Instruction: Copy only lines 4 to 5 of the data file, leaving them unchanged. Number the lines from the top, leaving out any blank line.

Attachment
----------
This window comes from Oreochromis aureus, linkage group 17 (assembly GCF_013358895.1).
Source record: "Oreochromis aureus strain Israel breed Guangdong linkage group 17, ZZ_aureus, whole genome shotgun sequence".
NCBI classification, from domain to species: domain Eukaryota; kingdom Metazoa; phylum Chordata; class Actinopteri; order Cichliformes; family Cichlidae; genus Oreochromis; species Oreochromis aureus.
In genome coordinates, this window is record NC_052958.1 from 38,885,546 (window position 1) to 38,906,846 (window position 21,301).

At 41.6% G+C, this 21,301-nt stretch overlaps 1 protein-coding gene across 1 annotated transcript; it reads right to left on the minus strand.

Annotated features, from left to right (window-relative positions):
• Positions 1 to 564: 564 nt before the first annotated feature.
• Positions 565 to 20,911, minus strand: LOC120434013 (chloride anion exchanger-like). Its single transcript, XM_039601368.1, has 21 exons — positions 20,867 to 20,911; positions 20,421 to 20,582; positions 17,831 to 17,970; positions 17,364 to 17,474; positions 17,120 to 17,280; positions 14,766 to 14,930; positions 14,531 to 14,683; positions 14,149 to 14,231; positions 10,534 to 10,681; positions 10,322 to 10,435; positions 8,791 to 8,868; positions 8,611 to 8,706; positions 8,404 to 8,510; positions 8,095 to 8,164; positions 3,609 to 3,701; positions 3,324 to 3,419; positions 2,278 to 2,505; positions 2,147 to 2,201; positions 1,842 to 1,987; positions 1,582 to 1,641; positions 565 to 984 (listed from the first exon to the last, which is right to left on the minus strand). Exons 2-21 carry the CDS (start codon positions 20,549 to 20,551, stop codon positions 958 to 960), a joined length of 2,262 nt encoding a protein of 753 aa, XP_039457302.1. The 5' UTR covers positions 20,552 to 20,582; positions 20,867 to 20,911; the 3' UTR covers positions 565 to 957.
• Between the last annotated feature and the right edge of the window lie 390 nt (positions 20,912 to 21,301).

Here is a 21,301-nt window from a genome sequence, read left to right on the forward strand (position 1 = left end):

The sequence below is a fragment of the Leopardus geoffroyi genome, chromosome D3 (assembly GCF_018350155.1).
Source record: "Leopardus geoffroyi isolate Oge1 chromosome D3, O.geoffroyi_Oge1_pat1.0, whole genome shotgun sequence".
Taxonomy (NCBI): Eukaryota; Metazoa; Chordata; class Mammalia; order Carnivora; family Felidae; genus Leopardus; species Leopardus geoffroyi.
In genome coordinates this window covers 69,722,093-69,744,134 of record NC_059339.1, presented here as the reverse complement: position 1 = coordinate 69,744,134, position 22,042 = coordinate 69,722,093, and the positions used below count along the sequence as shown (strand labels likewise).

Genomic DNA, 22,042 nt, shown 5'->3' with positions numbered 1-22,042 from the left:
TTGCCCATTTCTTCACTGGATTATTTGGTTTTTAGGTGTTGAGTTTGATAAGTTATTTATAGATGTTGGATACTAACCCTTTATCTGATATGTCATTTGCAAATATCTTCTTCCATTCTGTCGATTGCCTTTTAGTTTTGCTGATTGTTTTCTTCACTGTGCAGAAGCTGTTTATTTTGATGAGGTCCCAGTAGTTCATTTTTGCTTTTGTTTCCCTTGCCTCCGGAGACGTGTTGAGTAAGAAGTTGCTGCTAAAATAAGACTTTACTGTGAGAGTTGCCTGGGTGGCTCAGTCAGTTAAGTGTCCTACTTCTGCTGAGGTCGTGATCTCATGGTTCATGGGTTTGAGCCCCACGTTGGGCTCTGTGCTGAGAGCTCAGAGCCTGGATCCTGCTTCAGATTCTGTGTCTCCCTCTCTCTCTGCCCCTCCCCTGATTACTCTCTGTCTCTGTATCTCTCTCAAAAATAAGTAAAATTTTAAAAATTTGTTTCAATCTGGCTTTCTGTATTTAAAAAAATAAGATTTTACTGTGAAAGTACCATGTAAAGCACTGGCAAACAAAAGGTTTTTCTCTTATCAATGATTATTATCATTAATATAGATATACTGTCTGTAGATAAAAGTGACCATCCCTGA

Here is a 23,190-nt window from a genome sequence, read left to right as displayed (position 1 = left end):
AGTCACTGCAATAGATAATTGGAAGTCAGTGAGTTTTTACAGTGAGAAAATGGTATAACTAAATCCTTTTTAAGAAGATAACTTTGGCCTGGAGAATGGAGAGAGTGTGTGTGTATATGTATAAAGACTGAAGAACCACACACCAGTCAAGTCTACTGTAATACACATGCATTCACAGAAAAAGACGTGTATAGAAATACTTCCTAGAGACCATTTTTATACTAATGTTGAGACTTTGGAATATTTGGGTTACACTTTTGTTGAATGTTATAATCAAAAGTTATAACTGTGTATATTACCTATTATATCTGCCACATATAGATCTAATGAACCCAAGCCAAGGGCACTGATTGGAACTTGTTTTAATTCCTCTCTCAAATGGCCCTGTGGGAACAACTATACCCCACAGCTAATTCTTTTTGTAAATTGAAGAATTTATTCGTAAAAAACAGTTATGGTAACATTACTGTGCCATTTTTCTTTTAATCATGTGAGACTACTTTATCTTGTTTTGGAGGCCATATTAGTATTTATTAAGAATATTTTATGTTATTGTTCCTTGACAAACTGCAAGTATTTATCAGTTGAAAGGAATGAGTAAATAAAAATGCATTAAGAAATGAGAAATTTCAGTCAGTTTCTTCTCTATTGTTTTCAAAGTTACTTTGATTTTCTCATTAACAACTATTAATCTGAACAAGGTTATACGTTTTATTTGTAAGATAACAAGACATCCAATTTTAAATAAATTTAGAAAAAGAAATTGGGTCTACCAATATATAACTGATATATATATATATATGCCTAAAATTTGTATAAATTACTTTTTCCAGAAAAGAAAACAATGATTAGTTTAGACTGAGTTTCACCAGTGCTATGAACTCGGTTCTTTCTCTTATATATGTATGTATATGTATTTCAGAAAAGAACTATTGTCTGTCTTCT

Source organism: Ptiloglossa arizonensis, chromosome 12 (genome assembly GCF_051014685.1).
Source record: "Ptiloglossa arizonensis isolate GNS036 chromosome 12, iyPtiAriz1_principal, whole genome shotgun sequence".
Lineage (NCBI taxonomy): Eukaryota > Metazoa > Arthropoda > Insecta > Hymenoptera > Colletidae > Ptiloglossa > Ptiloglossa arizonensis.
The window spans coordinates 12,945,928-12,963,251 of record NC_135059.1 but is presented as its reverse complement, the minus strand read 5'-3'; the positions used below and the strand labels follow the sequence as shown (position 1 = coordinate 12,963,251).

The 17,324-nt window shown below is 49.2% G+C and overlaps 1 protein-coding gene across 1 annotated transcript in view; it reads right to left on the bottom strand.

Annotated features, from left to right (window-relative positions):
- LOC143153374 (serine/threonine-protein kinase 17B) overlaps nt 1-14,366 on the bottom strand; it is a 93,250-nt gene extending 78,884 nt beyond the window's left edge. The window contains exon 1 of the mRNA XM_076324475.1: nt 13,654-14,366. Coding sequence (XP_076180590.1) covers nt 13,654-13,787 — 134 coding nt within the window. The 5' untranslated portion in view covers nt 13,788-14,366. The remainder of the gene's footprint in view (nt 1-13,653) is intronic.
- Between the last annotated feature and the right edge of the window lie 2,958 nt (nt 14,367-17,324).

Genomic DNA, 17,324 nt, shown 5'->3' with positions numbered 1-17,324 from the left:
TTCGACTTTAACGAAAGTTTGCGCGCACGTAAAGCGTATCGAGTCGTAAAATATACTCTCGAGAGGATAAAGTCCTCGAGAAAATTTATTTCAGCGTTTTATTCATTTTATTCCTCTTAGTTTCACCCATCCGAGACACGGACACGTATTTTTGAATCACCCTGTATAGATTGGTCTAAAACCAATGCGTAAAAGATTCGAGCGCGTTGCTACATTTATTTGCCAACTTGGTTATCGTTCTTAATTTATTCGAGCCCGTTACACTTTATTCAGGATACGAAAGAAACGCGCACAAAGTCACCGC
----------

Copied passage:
In genome coordinates, this window is record NC_052958.1 from 38,885,546 (window position 1) to 38,906,846 (window position 21,301).

At 41.6% G+C, this 21,301-nt stretch overlaps 1 protein-coding gene across 1 annotated transcript; it reads right to left on the minus strand.